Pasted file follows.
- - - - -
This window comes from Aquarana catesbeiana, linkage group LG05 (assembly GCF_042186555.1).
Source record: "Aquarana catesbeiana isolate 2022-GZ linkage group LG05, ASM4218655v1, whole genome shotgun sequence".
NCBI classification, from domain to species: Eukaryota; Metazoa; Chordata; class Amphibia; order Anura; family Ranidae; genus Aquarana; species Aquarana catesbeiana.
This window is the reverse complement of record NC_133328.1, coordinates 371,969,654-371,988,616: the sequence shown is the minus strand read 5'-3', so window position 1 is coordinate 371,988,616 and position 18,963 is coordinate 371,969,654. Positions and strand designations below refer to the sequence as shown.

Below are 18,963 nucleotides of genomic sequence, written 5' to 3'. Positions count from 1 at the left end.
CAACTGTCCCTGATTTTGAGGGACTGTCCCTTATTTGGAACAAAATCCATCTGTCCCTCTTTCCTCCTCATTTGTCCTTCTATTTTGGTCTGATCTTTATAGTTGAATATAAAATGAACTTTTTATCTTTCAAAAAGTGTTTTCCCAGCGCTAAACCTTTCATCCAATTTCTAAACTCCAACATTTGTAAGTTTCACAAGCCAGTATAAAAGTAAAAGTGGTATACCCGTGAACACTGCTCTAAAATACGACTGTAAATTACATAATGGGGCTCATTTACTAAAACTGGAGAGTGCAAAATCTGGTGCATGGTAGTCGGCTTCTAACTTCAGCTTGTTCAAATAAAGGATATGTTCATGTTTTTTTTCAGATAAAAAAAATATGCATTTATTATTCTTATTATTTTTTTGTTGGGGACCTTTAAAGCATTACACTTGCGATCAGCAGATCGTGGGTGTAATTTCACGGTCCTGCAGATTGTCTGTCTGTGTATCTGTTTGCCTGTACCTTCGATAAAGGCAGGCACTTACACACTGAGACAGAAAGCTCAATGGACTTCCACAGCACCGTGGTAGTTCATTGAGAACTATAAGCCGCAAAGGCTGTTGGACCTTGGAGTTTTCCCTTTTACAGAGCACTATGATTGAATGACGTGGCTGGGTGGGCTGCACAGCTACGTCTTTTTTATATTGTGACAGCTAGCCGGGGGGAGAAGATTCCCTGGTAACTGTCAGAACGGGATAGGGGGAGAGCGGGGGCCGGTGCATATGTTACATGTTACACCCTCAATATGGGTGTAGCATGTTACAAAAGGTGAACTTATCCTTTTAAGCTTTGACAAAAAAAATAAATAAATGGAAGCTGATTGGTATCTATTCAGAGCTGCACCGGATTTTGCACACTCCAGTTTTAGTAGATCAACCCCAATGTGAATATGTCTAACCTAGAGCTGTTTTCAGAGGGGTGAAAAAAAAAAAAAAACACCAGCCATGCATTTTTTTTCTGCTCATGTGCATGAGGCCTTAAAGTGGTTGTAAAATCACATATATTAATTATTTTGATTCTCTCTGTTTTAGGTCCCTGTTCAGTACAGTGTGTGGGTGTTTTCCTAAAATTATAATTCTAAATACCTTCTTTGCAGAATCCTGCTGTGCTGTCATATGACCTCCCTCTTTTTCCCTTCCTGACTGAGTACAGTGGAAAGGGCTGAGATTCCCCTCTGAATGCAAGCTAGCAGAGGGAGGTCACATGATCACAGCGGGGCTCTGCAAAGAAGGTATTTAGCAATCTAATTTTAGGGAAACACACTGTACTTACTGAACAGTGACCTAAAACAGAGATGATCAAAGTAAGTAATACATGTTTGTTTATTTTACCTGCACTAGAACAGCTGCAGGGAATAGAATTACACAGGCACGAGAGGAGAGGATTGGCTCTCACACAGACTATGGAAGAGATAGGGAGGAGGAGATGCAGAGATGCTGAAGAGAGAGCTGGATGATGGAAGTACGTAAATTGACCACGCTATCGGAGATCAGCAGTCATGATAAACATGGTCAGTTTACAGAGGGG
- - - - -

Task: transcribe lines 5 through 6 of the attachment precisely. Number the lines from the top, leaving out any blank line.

Below are 18,963 nucleotides of genomic sequence, written 5' to 3'. Positions count from 1 at the left end.
CAACTGTCCCTGATTTTGAGGGACTGTCCCTTATTTGGAACAAAATCCATCTGTCCCTCTTTCCTCCTCATTTGTCCTTCTATTTTGGTCTGATCTTTATAGTTGAATATAAAATGAACTTTTTATCTTTCAAAAAGTGTTTTCCCAGCGCTAAACCTTTCATCCAATTTCTAAACTCCAACATTTGTAAGTTTCACAAGCCAGTATAAAAGTAAAAGTGGTATACCCGTGAACACTGCTCTAAAATACGACTGTAAATTACATAATGGGGCTCATTTACTAAAACTGGAGAGTGCAAAATCTGGTGCATGGTAGTCGGCTTCTAACTTCAGCTTGTTCAAATAAAGGATATGTTCATGTTTTTTTTCAGATAAAAAAAATATGCATTTATTATTCTTATTATTTTTTTGTTGGGGACCTTTAAAGCATTACACTTGCGATCAGCAGATCGTGGGTGTAATTTCACGGTCCTGCAGATTGTCTGTCTGTGTATCTGTTTGCCTGTACCTTCGATAAAGGCAGGCACTTACACACTGAGACAGAAAGCTCAATGGACTTCCACAGCACCGTGGTAGTTCATTGAGAACTATAAGCCGCAAAGGCTGTTGGACCTTGGAGTTTTCCCTTTTACAGAGCACTATGATTGAATGACGTGGCTGGGTGGGCTGCACAGCTACGTCTTTTTTATATTGTGACAGCTAGCCGGGGGGAGAAGATTCCCTGGTAACTGTCAGAACGGGATAGGGGGAGAGCGGGGGCCGGTGCATATGTTACATGTTACACCCTCAATATGGGTGTAGCATGTTACAAAAGGTGAACTTATCCTTTTAAGCTTTGACAAAAAAAATAAATAAATGGAAGCTGATTGGTATCTATTCAGAGCTGCACCGGATTTTGCACACTCCAGTTTTAGTAGATCAACCCCAATGTGAATATGTCTAACCTAGAGCTGTTTTCAGAGGGGTGAAAAAAAAAAAAAAACACCAGCCATGCATTTTTTTTCTGCTCATGTGCATGAGGCCTTAAAGTGGTTGTAAAATCACATATATTAATTATTTTGATTCTCTCTGTTTTAGGTCCCTGTTCAGTACAGTGTGTGGGTGTTTTCCTAAAATTATAATTCTAAATACCTTCTTTGCAGAATCCTGCTGTGCTGTCATATGACCTCCCTCTTTTTCCCTTCCTGACTGAGTACAGTGGAAAGGGCTGAGATTCCCCTCTGAATGCAAGCTAGCAGAGGGAGGTCACATGATCACAGCGGGGCTCTGCAAAGAAGGTATTTAGCAATCTAATTTTAGGGAAACACACTGTACTTACTGAACAGTGACCTAAAACAGAGATGATCAAAGTAAGTAATACATGTTTGTTTATTTTACCTGCACTAGAACAGCTGCAGGGAATAGAATTACACAGGCACGAGAGGAGAGGATTGGCTCTCACACAGACTATGGAAGAGATAGGGAGGAGGAGATGCAGAGATGCTGAAGAGAGAGCTGGATGATGGAAGTACGTAAATTGACCACGCTATCGGAGATCAGCAGTCATGATAAACATGGTCAGTTTACAGAGGGG